Sage. A common term for a Jain monk.
Jains who venerate and worship images of Jinas in temples.
The highest soul, the liberated soul, the Absolute, often used instead of siddhi. Jains believe that a soul or ātman can achieve liberation from the cycle of birth through its own spiritual development. This concept has been called God in Western thought since the start of the Christian era.
The 23rd Jina of the present age. His symbolic colour is green and his emblem the snake. Historical evidence points to his living around 950 to 850 BC.
To deliver a speech on a religious topic, usually given by a prophet or member of the clergy. It may be a formal task of a religious office or open to all believers in a religious faith. Often covering social and moral subjects, preaching may be intended to:
Sanskrit for 'worship' or 'homage'. All Jains perform rites of honour to the 24 Jinas. Rites of worship take place daily, with more elaborate ceremonies performed on holy days. Mendicant and lay Jains perform different rituals. Some sects worship images – mūrti-pūjaka – and others do not, and different sects have various practices. Focused on images or not, worship can be:
Literally 'colour' or 'hue' in Sanskrit, rāga has come to mean 'beauty', 'harmony' and 'melody'. Consisting of five or more musical notes from which a melody is created, the rāga is one of the melodic modes of Indian classical music. Traditionally, rāgas express the moods of different times of day or seasons to help create an emotional response in the listeners.
The largest state in India, in the north-western part of the country.
The language spoken in Rajasthan, in north-western India, and surrounding states. It is also spoken in some parts of neighbouring Pakistan. Also the adjective describing people, things or places in or associated with the state of Rajasthan.
An avatar of Viṣṇu, the preserver or protector who is one of the three major Hindu gods. Rāma is a prince of Ayodhyā and is often shown with blue skin, holding a bow and arrow. The epic poem Rāmāyaṇa recounts his adventures as he searches for his wife Sītā, who has been kidnapped by Rāvaṇa. Blending Jain values into the story, the Jain Rāmāyaṇas cast him and other figures in the tale as some of the 'great men' of Jain Universal History.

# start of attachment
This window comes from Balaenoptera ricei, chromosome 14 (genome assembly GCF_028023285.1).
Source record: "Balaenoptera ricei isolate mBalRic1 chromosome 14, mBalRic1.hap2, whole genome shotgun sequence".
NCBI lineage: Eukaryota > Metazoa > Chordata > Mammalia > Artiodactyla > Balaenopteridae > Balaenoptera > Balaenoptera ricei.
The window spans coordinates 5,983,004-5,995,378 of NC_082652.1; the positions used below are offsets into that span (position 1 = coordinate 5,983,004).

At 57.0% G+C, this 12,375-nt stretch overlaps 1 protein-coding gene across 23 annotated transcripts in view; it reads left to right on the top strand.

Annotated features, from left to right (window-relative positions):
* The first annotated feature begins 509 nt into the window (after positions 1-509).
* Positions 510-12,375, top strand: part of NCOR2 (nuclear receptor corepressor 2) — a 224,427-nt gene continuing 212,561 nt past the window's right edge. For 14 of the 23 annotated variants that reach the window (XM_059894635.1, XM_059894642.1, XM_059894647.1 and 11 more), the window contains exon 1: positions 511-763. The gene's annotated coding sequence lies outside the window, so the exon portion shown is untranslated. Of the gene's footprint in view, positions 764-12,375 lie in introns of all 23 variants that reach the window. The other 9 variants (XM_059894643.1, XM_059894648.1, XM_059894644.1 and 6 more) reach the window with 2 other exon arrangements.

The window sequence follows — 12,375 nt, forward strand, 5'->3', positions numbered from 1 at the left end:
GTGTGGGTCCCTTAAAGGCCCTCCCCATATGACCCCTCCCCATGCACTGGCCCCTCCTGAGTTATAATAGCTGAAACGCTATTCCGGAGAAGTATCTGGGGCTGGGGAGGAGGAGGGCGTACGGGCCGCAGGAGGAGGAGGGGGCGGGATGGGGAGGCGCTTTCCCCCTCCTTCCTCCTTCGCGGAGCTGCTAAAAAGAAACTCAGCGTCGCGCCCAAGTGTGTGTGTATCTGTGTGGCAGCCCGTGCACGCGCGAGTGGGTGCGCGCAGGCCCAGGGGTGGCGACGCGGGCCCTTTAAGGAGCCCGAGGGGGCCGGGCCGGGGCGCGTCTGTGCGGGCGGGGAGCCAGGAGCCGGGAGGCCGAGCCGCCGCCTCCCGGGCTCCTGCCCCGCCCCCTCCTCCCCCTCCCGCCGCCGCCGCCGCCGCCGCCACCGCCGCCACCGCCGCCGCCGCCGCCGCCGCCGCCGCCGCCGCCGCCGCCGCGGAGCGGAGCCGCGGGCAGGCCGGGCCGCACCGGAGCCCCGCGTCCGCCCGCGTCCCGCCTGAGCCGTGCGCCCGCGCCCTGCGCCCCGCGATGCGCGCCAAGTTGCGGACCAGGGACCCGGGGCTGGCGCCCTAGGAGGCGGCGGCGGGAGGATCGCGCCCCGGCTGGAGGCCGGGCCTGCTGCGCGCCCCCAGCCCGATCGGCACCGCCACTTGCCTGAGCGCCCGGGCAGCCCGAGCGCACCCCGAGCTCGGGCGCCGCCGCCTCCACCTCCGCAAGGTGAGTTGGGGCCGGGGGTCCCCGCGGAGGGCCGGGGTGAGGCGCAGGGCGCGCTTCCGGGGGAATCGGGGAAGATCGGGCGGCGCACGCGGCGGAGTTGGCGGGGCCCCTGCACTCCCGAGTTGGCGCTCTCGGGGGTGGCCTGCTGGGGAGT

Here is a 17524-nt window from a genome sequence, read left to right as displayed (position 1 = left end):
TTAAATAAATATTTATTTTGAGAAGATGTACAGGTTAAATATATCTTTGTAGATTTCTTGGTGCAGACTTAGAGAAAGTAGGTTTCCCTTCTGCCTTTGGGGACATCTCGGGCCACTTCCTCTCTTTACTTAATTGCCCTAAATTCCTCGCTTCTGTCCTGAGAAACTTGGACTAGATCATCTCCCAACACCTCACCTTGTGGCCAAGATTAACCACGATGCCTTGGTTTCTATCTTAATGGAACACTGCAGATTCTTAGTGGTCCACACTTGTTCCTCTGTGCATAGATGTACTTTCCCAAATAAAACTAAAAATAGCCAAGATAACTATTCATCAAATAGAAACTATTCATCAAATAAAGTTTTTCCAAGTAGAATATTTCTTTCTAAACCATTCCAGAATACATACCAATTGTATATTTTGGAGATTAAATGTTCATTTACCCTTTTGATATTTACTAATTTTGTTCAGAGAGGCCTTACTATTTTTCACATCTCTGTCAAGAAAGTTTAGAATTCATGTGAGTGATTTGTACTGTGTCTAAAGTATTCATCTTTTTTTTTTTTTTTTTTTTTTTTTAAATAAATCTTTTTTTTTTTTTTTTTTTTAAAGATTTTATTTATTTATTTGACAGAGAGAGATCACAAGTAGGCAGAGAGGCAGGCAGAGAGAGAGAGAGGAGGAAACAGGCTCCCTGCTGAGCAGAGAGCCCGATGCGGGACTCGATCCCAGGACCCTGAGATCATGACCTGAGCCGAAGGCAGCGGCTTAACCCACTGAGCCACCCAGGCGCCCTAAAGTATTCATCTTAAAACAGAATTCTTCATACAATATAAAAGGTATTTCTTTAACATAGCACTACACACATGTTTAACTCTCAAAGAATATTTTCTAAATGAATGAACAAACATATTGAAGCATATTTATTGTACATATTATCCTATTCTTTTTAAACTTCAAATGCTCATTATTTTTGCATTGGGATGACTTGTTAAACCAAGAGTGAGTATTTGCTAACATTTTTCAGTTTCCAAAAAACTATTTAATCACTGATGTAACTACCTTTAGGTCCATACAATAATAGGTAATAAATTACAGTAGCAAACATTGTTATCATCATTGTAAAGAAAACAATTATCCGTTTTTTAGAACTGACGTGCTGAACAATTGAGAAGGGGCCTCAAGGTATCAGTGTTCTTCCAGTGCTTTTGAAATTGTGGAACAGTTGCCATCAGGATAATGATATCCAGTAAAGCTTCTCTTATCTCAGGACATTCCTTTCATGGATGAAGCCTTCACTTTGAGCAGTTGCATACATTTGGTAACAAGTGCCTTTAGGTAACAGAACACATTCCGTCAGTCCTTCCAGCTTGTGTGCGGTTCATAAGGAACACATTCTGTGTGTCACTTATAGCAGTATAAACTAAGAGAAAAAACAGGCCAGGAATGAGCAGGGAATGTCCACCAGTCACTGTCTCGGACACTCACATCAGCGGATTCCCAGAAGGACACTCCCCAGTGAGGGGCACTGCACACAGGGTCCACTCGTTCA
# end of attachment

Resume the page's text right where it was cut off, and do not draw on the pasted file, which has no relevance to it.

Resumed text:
The ‘three jewels’ that form the fundamentals of Jainism, without which spiritual progress is impossible. They are:
A sequence of actions that must be followed to perform a religious ceremony. The set of actions is largely symbolic, for example offering food to statues symbolises sacrificing to a deity. The ritual actions are often accompanied by set phrases.
First Jina of the present age. His symbolic colour is gold and his emblem the ox or bull. There is little historical evidence of his existence. Jains believe that he established many social institutions, such as marriage and the caste system, and introduce crafts and agriculture to the people.
Someone who is declared by a religious organisation or by popular acclaim to be of outstanding goodness and spiritual purity, usually some time after his or her death. The person's holiness is often believed to have been demonstrated in the performance of miracles. Saints are frequently held up as examples for followers of a religious faith.